Σχόλια για την τρέχουσα κατάσταση του F-35
5 Νοεμβρίου 2011 Σχολιάστε
Αναδημοσίευση από το Aviation Week:
Posted by Bill Sweetman at 11/3/2011 3:20 PM CDT
Oh no. This is terrible. The program that critics of defense spending love to hate is becoming a normal acquisition program. What are the F-35 deniers to do?»
That’s how Dan Goure — vice-president of Lockheed Martin consultant Loren Thompson’s Lexington Institute — opens a diatribe published yesterday.
Goure is right, to a point. Like the V-22 (which he also cheerfully trumpets as a success) the F-35 is many years late and billions of dollars over budget. This is «normal» for the people who pay Goure, Thompson and a million other lobbyists.
Goure is wrong on a more basic level. Normal acquisition programs function within a complex set of rules, written into Federal law. One of those rules is that any major research, development and low-rate initial production program has to receive Milestone B approval before it starts, after review by the Defense Acquisition Board.
JSF Milestone B approval was granted in 2001, and was rescinded some 18 months ago when the program breached Nunn-McCurdy cost limits. The DAB was supposed to review JSF in May, in order to issue a new Milestone B. That was first postponed to June and then to fall, and there is no firm date set.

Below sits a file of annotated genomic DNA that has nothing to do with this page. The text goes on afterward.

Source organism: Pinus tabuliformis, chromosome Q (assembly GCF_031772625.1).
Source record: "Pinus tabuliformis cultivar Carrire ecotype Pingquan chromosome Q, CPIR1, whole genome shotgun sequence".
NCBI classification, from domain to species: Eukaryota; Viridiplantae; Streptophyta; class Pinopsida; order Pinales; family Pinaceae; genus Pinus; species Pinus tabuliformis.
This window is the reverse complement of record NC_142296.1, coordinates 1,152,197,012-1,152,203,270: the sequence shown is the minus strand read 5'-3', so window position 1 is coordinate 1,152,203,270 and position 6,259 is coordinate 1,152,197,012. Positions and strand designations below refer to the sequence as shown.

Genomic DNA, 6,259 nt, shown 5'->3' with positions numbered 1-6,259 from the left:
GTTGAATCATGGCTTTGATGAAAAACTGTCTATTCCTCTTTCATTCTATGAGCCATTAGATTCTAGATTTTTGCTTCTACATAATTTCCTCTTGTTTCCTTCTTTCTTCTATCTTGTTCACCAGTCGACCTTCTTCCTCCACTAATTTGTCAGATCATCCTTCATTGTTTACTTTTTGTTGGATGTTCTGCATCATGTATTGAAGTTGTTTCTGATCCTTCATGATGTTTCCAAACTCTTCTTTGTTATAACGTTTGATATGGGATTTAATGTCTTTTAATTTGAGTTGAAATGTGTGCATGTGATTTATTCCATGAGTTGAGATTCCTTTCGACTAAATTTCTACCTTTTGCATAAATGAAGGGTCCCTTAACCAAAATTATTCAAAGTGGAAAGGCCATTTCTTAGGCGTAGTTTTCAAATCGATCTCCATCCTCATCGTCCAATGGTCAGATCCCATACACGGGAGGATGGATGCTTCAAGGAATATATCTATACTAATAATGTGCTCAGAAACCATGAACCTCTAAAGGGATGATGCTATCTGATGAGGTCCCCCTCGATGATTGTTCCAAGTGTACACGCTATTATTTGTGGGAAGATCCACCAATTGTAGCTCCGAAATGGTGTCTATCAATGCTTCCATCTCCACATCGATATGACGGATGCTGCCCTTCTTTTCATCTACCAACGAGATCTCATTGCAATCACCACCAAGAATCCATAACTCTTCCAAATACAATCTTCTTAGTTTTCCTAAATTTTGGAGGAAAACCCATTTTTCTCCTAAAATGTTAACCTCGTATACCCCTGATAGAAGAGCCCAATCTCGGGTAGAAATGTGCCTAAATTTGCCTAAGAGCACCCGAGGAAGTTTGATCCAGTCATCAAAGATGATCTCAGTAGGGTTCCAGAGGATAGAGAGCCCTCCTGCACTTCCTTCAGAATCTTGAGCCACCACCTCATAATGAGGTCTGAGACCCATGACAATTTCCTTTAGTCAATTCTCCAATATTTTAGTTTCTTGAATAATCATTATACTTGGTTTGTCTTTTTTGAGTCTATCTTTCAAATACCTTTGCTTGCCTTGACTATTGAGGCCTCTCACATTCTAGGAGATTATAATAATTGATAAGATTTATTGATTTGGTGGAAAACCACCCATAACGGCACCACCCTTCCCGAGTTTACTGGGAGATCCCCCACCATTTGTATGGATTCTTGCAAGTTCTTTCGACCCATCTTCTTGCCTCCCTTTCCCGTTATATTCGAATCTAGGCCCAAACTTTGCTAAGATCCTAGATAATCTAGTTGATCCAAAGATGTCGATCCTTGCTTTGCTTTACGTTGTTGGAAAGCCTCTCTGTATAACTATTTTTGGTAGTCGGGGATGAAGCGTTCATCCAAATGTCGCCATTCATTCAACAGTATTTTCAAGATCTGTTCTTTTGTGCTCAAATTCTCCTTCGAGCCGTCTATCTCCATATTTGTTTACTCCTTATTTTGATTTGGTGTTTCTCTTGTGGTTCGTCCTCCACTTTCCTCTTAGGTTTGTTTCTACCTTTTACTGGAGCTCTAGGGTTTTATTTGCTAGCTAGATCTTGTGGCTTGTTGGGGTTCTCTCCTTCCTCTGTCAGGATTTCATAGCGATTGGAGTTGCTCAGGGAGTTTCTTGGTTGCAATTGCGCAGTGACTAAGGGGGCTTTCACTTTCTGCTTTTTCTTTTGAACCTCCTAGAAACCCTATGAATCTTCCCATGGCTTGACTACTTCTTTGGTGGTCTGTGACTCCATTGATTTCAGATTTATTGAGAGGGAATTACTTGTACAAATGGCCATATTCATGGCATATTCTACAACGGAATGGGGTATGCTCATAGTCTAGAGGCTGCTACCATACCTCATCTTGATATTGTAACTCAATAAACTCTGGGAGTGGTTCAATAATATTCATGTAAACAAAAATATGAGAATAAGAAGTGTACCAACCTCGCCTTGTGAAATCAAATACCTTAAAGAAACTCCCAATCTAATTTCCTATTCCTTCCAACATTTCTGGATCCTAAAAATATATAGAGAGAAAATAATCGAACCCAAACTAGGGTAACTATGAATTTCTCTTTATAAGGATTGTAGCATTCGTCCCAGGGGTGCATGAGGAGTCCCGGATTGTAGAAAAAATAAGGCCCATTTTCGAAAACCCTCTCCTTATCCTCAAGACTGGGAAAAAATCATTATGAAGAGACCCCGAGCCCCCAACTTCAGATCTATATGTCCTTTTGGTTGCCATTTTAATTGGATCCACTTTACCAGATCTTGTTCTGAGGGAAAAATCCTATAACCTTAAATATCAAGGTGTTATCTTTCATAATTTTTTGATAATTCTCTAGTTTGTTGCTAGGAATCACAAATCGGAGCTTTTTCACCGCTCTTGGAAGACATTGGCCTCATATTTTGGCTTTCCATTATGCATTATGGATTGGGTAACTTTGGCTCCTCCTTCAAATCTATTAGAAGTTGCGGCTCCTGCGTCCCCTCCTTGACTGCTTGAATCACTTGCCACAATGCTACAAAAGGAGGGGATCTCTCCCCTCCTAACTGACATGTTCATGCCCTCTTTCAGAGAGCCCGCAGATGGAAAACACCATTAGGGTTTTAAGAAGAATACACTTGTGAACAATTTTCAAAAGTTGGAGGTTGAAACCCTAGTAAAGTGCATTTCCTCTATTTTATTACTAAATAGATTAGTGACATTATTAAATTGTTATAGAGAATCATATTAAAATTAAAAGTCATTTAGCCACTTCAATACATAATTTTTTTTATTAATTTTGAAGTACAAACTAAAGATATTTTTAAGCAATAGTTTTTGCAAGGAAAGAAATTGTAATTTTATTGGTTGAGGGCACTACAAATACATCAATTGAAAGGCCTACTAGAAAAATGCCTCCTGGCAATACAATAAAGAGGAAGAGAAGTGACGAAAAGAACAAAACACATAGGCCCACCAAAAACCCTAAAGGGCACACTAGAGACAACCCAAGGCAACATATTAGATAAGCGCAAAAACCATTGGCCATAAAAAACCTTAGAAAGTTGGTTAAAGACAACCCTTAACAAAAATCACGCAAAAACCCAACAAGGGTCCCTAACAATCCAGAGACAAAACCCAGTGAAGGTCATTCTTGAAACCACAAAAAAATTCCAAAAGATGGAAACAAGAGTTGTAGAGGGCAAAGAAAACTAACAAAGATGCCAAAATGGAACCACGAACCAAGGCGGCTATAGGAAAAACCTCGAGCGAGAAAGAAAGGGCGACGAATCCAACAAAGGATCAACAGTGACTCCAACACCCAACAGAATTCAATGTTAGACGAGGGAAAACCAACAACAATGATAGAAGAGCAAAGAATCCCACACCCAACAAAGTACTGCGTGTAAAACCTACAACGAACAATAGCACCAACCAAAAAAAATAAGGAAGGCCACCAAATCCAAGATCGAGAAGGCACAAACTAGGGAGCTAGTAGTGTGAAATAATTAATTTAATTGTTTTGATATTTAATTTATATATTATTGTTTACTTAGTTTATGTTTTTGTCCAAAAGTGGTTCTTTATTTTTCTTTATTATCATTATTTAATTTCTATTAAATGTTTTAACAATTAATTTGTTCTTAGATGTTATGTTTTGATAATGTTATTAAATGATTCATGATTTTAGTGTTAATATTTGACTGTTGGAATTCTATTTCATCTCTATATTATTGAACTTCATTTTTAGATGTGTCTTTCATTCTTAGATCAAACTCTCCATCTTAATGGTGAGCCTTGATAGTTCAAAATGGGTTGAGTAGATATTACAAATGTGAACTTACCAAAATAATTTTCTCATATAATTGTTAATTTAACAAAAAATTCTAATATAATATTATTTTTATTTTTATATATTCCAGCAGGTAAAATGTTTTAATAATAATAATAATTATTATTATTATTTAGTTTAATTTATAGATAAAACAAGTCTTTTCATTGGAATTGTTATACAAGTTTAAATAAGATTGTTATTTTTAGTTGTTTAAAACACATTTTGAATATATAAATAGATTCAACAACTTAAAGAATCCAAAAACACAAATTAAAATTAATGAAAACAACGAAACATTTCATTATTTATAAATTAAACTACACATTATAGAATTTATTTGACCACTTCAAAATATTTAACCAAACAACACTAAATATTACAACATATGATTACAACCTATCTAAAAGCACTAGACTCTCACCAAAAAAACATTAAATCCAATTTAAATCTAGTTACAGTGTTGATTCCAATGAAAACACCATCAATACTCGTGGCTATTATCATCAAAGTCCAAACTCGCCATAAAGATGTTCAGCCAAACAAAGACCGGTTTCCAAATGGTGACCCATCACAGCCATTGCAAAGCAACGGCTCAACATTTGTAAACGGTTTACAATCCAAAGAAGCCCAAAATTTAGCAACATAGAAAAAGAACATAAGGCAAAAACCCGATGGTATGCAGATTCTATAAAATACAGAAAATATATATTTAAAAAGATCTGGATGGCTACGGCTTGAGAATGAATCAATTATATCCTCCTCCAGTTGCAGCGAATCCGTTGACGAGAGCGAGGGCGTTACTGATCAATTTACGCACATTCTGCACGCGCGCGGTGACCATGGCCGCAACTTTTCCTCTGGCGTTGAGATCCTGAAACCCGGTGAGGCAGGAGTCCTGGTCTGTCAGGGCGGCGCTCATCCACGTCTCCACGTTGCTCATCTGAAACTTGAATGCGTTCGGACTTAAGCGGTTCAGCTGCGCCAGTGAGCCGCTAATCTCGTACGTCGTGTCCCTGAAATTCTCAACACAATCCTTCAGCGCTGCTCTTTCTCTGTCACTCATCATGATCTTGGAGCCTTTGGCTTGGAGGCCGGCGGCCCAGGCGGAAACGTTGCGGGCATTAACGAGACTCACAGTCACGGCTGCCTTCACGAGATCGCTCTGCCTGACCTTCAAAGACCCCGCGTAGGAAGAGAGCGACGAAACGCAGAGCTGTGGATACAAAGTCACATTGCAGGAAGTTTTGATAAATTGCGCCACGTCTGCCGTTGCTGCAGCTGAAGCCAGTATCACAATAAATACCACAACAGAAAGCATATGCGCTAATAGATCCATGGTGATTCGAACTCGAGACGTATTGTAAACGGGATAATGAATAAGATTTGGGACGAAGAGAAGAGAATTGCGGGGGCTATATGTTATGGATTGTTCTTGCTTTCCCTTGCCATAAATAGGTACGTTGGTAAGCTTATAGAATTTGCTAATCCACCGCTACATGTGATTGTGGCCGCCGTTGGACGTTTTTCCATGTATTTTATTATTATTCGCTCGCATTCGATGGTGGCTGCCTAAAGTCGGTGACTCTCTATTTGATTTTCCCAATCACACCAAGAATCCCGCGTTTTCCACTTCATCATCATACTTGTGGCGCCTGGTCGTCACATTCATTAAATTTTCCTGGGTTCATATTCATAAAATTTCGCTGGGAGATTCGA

The result is that JSF is forging ahead and burning cash, without an official Pentagon assessment of full-rate production and operating costs. Does that sound normal?
Gore goes on to list the «unrelenting tide of good news» about the F-35. He does this by getting the good news wrong and leaving out the bad news.
«The STOVL variant, the F-35B, is about to emerge from the probationary period imposed on it by then-Secretary of Defense Robert Gates.» The probationary period was two years, imposed ten months ago. The Pentagon could rescind it, but I don’t see any signs of that happening, or of more F-35Bs being added to the LRIP stream.
And Gates’ words at the time — that the F-35B was «experiencing significant testing problems (that) may lead to a redesign of the aircraft’s structure and propulsion» — still don’t sound quite like «show me it can land on a ship and you’re good to go».
«Remember the critics who warned that the exhausts from the STOVL JSF would melt deck plates?» No, Dr Goure, I don’t remember anyone saying that. Could you remind us, with sources? The Navy and DARPA have spent money, and indeed continue to spend money, because of concerns that the combination of exhaust heat and blast could cause fatigue over a ship’s lifetime and force costly repairs.
Test data from last month might have shown those concerns to have been overestimated, but we don’t know that yet.
Goure cites a story by regular DTI contributor Richard Whittle which quotes F-35 vice president and general manager Larry Lawson as expressing satisfaction with the rate at which costs are coming down. But on the other side of the coin, the JSF Program Office is demanding new contract terms — over and above the hard-fought-over LRIP 4 deal — to protect the customer from the costs of fixing design deficiencies that emerge in testing after the contract is signed.
And that, basically, is what Goure is talking about. Those changes, if forced through, will hit his client in the pocketbook. Hence the bluster, the talk of «deniers» — a word with loaded connotations — and the half-truths.
Not much different from the average Internet troll, plus an editor, a spelling check and more money.